A Japanese research group developed a technology termed Photo-Isolation Chemistry (PIC) and successfully detected genes acting in very small cell populations and in intracellular microstructures by photoirradiation.
Humans and other multicellular organisms are known to be composed of at least 100 different types of cells, which are subdivided into smaller groups of cells with unique functions and characteristics depending on their spatial localizations. As these cells lose their intrinsic characters once they are isolated from an organ or tissue, analysis focusing exclusively on a specific type of cells has to be done without tissue destruction; however, conventional techniques did not have the capacity of meeting such a requirement.
PIC for the nuclear speckles PIC was performed by photo-irradiating to the nuclear speckles in the nucleus of the cell or to other nuclear regions. As a result, AKR1C2 and MALAT1 genes were identified as abundant.
A research group led by Professor Yasuyuki Ohkawa at the Medical Institute of Bioregulation, Kyushu University and Program-specific Associate Professor Shinya Oki at Graduate School of Medicine, Kyoto University developed a technology to isolate information on gene expression only from a photo-irradiated area, inspired by an ultrafine technology with photo-etching in a semiconductor manufacturing process. With this technology termed PIC, they photo-irradiated various areas in the brain and successfully detected the genes expressed in a specific domain of hippocampus. They also applied PIC to comprehensively detect the genes in very small cell populations of a mouse fetus, as well as those in intracellular microstructures smaller than one micron (1/1000 mm), which cannot be detected with conventional methods.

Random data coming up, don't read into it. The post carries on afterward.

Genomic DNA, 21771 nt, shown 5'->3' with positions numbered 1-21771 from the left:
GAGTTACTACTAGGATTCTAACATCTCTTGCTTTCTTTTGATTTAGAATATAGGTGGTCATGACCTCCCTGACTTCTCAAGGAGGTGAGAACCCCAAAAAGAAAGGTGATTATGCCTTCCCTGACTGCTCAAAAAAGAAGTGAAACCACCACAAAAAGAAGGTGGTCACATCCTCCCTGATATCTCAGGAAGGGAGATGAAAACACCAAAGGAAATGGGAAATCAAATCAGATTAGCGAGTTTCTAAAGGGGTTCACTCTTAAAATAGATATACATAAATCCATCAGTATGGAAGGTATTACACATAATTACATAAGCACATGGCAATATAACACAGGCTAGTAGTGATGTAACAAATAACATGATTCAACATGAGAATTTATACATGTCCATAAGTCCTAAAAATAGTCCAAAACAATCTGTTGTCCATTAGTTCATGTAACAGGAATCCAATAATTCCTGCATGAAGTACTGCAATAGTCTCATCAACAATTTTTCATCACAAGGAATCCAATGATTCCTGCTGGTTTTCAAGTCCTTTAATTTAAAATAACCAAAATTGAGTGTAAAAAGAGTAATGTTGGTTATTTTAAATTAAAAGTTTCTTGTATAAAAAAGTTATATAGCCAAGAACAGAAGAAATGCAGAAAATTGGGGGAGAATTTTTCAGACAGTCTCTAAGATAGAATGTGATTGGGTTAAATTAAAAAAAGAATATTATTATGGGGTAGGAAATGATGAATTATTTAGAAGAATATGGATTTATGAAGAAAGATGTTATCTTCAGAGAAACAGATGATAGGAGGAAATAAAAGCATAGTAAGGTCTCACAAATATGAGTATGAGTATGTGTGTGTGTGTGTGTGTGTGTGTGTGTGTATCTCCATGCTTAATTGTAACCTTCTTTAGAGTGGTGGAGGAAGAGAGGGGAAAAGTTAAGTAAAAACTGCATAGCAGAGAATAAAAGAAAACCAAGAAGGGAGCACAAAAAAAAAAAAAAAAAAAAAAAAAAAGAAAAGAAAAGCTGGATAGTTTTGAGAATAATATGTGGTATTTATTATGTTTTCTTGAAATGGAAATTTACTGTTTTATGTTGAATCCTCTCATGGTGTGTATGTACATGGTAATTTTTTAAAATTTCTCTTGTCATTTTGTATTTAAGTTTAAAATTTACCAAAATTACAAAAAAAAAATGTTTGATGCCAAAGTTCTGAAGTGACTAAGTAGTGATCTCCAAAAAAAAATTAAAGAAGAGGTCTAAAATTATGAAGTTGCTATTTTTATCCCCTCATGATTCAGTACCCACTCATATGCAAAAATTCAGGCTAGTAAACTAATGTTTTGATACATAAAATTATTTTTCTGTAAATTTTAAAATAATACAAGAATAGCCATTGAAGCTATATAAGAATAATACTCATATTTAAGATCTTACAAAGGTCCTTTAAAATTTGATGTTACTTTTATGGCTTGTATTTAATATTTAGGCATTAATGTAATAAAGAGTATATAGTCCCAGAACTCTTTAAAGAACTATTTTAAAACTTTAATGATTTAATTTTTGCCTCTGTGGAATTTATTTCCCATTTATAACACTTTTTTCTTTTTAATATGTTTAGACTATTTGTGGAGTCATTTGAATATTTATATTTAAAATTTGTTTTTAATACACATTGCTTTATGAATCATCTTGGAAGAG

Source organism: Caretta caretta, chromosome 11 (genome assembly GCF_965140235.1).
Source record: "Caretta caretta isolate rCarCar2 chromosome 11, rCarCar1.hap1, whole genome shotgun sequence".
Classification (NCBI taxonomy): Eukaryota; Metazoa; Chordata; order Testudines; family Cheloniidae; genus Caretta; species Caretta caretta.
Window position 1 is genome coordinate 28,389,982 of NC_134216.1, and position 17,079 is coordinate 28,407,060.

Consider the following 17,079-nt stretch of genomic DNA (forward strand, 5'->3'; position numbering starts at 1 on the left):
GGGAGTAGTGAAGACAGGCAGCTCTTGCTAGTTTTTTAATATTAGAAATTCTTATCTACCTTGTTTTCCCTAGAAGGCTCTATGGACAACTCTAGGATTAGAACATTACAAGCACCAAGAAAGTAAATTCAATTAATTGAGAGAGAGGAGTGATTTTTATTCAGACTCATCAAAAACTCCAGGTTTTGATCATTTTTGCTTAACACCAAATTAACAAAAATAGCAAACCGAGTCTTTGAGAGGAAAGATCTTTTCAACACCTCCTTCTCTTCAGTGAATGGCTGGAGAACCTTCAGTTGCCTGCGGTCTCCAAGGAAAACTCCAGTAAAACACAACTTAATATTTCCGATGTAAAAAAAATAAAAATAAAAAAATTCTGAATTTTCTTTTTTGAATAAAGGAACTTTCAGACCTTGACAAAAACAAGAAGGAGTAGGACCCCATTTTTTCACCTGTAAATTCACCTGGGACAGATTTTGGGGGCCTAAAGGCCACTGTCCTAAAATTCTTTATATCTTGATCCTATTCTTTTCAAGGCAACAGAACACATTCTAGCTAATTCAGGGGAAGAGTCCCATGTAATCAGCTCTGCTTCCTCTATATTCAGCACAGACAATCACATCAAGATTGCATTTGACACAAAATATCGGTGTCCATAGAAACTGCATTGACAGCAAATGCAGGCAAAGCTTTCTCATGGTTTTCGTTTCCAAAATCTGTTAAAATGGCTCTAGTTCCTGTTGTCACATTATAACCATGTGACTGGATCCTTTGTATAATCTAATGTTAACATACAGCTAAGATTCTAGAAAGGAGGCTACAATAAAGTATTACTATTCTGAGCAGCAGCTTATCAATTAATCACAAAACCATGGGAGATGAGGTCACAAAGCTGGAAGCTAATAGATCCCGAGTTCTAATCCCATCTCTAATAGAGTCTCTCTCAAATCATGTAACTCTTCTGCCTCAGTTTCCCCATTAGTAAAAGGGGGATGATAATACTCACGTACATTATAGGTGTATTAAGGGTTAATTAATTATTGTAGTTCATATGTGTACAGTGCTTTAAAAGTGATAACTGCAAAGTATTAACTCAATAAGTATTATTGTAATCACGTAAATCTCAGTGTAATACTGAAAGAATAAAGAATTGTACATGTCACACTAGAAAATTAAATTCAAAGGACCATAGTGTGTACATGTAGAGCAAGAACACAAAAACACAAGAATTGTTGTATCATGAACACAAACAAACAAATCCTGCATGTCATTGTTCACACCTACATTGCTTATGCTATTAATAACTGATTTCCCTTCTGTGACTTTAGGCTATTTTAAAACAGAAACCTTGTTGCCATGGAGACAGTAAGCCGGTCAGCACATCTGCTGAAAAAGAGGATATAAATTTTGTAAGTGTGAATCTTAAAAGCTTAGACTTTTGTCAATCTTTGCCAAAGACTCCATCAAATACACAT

PIC is characterized as one of the technologies called "spatial transcriptomics", where many researchers are competitively developing new technologies worldwide to link the gene expression with spatial information. Many of the spatial transcriptomics technologies require a large cost to use. In contrast, PIC requires only several dollars in addition to the cost for existing gene analysis techniques. In the future, PIC is expected to be used in pathological diagnosis involving clinical tissue specimens containing mixed normal and abnormal cells, such as diagnosis of cancer and inflammatory responses associated with COVID-19.
COMPAMED-tradefair.com; Source: Japan Science and Technology Agency